Background & aims: Identification of the hereditary nonpolyposis colorectal cancer (HNPCC) syndrome enables prevention of colorectal cancer (CRC) by means of colonoscopy and polypectomies. We evaluated the efficacy of screening in a controlled trial over 15 years.
Methods: Incidence of CRC and survival were compared in 2 cohorts of at-risk members of 22 families with HNPCC. Colonic screening at 3-year intervals was arranged for 133 subjects; 119 control subjects had no screening. Genetic testing was offered to subjects in whose families the causative mutation was known.
Results: CRC developed in 8 screened subjects (6%) compared with 19 control subjects (16 %; P = 0.014). The CRC rate was reduced by 62%. In mutation-positive subjects alone, the CRC rates were 18% in screened subjects and 41% in controls (P = 0.02). The decrease resulted from the removal of adenomas in 13 mutation-positive individuals (30%) and in 6 subjects with unknown mutation status (40%). All CRCs in the study group were local, causing no deaths, compared with 9 deaths caused by CRC in the controls. The overall death rates were 10 vs. 26 subjects in the study and control groups (P = 0.003), 4 vs. 12 in mutation-positive subjects (P = 0.05).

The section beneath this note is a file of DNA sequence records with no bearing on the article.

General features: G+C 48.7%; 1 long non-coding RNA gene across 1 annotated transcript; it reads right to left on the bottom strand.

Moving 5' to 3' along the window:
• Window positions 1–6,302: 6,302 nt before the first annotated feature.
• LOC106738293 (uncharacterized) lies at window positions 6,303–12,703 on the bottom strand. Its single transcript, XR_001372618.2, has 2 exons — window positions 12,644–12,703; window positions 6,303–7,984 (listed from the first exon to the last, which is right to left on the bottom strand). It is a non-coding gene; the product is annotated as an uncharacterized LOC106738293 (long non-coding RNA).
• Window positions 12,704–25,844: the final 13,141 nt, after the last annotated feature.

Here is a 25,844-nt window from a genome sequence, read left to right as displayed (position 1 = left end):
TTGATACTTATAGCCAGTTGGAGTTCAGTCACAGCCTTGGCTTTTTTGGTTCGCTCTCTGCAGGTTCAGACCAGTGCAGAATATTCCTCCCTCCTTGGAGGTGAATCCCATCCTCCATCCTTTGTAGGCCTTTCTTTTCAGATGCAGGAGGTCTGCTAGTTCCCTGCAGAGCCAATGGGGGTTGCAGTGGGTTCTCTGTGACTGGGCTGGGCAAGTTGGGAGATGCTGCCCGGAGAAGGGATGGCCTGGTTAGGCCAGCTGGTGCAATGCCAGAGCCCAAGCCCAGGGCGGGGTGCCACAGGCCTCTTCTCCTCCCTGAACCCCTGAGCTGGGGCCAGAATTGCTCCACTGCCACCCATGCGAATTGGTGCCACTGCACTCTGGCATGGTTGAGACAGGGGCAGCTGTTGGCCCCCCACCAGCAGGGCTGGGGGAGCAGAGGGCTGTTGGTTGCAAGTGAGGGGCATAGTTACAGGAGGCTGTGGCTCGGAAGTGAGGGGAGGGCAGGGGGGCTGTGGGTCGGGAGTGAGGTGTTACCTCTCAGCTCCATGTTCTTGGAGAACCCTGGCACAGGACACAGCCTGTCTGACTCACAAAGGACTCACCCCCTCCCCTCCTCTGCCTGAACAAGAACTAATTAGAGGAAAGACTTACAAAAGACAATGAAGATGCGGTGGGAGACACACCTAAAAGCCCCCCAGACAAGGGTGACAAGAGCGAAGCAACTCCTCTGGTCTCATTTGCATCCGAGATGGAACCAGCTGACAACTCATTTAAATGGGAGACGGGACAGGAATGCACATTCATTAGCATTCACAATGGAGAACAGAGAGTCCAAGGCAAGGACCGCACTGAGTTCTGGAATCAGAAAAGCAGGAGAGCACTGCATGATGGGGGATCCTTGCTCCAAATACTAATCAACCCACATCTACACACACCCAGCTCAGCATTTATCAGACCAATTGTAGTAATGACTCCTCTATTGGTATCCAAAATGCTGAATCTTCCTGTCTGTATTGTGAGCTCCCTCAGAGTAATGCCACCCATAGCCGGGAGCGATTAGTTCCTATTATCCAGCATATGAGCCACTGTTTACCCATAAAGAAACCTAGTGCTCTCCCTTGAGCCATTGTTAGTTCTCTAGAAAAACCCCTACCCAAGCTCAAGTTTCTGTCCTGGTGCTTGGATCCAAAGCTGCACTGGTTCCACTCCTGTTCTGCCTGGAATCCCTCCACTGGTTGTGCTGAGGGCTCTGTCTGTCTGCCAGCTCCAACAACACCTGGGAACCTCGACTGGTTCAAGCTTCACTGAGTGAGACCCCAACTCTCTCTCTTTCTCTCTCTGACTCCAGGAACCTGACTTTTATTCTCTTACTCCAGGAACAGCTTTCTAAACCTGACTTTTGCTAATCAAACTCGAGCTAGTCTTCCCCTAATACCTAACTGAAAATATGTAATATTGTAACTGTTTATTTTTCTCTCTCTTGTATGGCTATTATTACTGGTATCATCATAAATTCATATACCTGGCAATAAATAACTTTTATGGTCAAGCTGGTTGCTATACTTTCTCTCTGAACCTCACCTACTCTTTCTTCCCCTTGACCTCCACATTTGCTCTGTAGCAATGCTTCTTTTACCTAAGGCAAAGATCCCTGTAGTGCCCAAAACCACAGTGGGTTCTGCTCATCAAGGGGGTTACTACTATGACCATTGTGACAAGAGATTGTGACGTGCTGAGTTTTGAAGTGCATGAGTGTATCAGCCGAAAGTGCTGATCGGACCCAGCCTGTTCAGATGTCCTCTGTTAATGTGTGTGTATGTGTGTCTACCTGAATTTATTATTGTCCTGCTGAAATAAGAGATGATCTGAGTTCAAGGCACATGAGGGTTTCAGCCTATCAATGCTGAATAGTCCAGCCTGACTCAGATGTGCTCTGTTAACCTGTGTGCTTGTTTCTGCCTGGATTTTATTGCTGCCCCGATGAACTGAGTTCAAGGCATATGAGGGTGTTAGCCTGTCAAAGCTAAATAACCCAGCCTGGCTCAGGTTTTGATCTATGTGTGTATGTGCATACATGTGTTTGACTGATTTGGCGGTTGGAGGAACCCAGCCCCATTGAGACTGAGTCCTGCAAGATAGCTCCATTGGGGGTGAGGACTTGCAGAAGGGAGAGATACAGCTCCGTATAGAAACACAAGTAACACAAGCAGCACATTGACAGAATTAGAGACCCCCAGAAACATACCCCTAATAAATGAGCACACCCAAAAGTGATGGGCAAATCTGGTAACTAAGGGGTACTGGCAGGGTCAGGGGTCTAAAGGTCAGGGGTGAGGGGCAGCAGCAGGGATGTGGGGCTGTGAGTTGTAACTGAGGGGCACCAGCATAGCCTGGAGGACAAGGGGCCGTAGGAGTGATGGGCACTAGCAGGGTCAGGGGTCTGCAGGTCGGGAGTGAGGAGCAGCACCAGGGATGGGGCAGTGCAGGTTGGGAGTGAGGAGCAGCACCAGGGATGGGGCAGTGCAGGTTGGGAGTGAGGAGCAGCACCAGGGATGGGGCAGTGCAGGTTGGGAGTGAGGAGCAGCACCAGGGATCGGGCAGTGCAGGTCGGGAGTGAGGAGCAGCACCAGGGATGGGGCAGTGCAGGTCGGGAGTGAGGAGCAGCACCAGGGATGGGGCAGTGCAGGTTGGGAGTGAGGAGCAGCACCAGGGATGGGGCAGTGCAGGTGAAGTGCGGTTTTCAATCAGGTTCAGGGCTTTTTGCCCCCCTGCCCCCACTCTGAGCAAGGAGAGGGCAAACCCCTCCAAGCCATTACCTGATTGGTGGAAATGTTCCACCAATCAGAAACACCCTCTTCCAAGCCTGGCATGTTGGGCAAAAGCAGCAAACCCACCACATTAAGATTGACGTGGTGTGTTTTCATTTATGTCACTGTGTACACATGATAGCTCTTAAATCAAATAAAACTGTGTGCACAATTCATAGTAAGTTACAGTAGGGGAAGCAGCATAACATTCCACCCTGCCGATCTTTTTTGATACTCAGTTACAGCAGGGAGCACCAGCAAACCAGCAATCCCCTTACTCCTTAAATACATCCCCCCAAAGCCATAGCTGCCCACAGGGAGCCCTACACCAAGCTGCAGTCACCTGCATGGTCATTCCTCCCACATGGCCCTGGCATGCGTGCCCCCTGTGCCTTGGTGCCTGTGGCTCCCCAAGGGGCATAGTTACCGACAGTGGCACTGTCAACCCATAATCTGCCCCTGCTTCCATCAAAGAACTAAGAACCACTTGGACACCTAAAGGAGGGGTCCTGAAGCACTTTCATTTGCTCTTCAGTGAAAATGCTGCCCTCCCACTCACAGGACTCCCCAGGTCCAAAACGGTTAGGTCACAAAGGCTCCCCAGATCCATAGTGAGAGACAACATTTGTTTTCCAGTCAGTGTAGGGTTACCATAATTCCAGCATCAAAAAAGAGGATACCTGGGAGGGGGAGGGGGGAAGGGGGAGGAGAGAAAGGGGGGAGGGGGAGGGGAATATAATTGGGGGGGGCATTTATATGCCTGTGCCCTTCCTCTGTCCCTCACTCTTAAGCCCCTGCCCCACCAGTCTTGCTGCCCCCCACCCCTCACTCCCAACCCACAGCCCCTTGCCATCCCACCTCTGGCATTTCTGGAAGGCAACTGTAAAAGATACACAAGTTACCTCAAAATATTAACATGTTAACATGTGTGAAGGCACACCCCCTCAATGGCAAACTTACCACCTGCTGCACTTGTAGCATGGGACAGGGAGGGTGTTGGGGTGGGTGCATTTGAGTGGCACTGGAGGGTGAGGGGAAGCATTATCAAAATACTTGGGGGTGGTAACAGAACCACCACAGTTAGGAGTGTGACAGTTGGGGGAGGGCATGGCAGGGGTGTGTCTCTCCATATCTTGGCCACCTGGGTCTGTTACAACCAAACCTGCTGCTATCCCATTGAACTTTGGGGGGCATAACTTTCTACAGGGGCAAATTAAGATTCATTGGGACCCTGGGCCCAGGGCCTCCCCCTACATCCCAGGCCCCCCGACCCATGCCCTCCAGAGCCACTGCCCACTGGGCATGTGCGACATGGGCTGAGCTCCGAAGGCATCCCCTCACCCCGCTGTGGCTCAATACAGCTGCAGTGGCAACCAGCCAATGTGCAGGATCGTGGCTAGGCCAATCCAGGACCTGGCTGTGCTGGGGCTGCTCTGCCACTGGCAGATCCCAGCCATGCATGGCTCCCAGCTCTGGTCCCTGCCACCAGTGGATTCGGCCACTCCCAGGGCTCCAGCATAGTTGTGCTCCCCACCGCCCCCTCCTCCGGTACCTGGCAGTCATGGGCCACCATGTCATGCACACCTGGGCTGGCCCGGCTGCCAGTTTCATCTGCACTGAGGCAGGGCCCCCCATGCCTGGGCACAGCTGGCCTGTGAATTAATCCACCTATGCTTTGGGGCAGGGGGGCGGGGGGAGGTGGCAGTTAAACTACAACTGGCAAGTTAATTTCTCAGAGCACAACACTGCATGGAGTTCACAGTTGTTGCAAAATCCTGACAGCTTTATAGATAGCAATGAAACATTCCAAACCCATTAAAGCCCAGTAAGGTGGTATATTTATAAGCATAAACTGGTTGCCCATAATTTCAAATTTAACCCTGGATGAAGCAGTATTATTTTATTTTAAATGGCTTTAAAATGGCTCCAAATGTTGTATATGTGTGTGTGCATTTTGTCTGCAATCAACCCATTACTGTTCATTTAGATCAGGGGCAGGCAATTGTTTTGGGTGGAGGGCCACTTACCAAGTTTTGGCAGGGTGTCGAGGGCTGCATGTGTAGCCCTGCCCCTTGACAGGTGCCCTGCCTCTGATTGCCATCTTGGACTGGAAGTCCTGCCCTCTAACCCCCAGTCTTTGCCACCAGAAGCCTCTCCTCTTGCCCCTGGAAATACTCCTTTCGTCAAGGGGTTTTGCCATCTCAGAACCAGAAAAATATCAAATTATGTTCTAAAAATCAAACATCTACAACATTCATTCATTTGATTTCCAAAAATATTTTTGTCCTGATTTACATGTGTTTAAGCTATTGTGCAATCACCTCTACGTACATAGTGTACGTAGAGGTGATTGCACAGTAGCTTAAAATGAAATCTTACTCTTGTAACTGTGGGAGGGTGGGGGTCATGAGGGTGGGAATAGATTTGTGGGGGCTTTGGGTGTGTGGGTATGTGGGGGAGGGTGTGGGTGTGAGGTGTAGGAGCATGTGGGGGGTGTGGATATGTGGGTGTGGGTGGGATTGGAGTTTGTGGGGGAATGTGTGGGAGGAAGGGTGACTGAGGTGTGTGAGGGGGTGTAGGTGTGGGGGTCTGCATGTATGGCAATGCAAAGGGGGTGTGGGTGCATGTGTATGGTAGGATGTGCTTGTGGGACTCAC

Conclusions: Colonoscopic screening at 3-year intervals more than halves the risk of CRC, prevents CRC deaths, and decreases overall mortality by about 65% in HNPCC families.